This licensed William Morris design was first produced in 1883. The design was a triumph for Morris as it marked the perfecting of the indigo-discharge technique of printing at Merton Abbey.
The Indigo- dye method was a long process; it took three days to prepare and had to be extremely accurate; it was therefore the most arduous and time consuming method to print. First the cloth was dyed all over in an indigo vat, for a uniform blue colour to be washed all over the fabric, it was then printed with a bleaching reagent- this would then reduce the colour as much as required to achieve the desired base colour. Mordants are applied onto the bleached parts and the cloth was then completely immersed in madder vat in order to give the proper tint. The excess colour is then cleaned off and, to set the fabric so it won’t run, the colours are set at boiling point by passing the fabric through soap. The cloth was then laid outside with the printed side face up so the white of the design can be purified- as you can tell, a laborious job! Today, we use a modern flat bed printing technique; still printed in the United Kingdom.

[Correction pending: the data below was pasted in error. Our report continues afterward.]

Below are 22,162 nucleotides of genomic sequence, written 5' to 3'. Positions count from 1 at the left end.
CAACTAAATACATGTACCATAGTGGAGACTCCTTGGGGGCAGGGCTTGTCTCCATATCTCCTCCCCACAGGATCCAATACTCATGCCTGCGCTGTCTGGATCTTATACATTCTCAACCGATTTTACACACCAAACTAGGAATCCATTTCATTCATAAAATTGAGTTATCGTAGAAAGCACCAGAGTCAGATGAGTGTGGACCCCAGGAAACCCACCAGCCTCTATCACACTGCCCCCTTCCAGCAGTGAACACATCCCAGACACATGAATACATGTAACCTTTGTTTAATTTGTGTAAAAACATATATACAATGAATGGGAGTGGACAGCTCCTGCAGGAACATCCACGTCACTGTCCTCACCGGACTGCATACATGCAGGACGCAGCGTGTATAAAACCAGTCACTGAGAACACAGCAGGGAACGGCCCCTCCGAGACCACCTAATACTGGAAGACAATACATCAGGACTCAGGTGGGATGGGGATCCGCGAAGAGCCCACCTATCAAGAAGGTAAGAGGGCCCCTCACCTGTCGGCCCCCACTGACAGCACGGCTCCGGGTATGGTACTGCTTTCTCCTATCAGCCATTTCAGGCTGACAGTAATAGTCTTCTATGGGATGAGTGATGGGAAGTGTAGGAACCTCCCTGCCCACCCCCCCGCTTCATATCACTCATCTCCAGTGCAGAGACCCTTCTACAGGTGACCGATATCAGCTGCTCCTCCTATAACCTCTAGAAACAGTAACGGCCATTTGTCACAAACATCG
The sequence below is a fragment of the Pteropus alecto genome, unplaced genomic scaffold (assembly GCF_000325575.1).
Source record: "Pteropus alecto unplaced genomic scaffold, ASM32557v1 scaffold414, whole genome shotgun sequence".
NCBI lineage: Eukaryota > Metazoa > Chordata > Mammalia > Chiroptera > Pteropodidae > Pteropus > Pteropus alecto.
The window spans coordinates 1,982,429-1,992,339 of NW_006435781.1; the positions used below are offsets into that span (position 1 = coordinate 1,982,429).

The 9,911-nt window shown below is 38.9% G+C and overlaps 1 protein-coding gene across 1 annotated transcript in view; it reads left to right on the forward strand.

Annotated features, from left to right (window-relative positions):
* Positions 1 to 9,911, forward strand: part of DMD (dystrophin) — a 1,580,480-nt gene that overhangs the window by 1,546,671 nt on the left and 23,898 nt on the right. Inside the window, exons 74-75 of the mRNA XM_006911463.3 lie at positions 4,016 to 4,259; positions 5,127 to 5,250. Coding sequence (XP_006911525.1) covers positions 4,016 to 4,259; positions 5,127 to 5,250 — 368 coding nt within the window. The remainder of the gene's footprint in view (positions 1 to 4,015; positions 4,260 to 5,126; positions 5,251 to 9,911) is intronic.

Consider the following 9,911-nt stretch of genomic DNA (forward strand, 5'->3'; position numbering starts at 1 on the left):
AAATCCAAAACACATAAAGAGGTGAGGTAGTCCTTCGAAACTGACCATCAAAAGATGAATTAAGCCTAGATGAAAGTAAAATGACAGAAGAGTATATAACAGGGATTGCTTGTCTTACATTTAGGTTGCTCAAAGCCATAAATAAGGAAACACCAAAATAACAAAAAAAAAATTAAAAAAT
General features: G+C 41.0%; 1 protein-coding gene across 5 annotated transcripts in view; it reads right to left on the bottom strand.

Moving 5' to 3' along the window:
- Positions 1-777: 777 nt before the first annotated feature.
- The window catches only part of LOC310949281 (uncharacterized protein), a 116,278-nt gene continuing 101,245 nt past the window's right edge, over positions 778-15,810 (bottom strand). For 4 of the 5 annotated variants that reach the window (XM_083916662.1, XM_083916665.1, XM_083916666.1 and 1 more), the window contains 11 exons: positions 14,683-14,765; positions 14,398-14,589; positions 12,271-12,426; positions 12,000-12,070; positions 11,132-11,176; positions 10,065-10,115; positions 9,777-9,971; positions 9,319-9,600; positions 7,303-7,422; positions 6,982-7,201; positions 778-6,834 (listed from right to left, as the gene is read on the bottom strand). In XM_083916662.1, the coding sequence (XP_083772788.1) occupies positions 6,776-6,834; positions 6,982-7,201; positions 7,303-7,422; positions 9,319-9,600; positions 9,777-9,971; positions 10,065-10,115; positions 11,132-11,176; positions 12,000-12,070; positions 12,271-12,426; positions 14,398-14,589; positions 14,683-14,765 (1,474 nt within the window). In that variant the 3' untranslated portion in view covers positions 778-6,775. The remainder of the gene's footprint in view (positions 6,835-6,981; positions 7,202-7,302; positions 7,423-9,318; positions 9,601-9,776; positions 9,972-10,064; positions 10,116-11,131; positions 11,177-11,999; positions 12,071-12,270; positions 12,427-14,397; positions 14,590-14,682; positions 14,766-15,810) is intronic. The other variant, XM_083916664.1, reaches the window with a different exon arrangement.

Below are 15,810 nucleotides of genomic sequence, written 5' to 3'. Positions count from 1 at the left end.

The design was inspired by Morris’s observation of the thrushes under the strawberry nets at Kelmscott Manor. May Morris conjured up this scene when speaking of the design, “You can imagine my Father going out in the early morning and watching the rascally thrushes at work on the fruit beds and telling the fanned who growls ‘I’d like to wring their necks!’ that no bird in the garden must be touched. There were certainly more birds than strawberries in spite of attempts at protection. And the walls of the little dining-room are hung with this note of the June garden and the little lords of it.”
Our products are both printed and manufactured in the UK, are licensed designs by William Morris, and are printed both size and colour-wise to our own specifications to best suit our products.